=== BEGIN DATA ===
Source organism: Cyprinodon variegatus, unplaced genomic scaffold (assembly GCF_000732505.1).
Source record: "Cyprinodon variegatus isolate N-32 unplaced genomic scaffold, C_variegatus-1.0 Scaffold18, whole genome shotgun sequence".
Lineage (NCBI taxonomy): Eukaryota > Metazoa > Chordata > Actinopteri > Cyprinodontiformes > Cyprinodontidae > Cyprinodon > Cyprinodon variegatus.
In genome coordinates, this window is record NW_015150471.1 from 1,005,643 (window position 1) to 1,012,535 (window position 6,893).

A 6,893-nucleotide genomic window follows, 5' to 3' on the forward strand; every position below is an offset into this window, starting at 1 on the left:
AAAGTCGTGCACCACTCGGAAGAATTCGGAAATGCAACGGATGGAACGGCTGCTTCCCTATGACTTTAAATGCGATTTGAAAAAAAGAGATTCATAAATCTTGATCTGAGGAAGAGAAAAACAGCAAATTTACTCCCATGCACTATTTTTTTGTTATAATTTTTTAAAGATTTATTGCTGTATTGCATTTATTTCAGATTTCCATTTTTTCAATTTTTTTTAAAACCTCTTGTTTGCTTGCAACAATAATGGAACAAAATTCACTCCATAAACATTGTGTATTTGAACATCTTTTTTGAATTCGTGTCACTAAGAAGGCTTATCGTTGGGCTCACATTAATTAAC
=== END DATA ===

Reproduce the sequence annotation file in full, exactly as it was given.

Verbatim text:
Source organism: Cyprinodon variegatus, unplaced genomic scaffold (assembly GCF_000732505.1).
Source record: "Cyprinodon variegatus isolate N-32 unplaced genomic scaffold, C_variegatus-1.0 Scaffold18, whole genome shotgun sequence".
Lineage (NCBI taxonomy): Eukaryota > Metazoa > Chordata > Actinopteri > Cyprinodontiformes > Cyprinodontidae > Cyprinodon > Cyprinodon variegatus.
In genome coordinates, this window is record NW_015150471.1 from 1,005,643 (window position 1) to 1,012,535 (window position 6,893).

A 6,893-nucleotide genomic window follows, 5' to 3' on the forward strand; every position below is an offset into this window, starting at 1 on the left:
AAAGTCGTGCACCACTCGGAAGAATTCGGAAATGCAACGGATGGAACGGCTGCTTCCCTATGACTTTAAATGCGATTTGAAAAAAAGAGATTCATAAATCTTGATCTGAGGAAGAGAAAAACAGCAAATTTACTCCCATGCACTATTTTTTTGTTATAATTTTTTAAAGATTTATTGCTGTATTGCATTTATTTCAGATTTCCATTTTTTCAATTTTTTTTAAAACCTCTTGTTTGCTTGCAACAATAATGGAACAAAATTCACTCCATAAACATTGTGTATTTGAACATCTTTTTTGAATTCGTGTCACTAAGAAGGCTTATCGTTGGGCTCACATTAATTAAC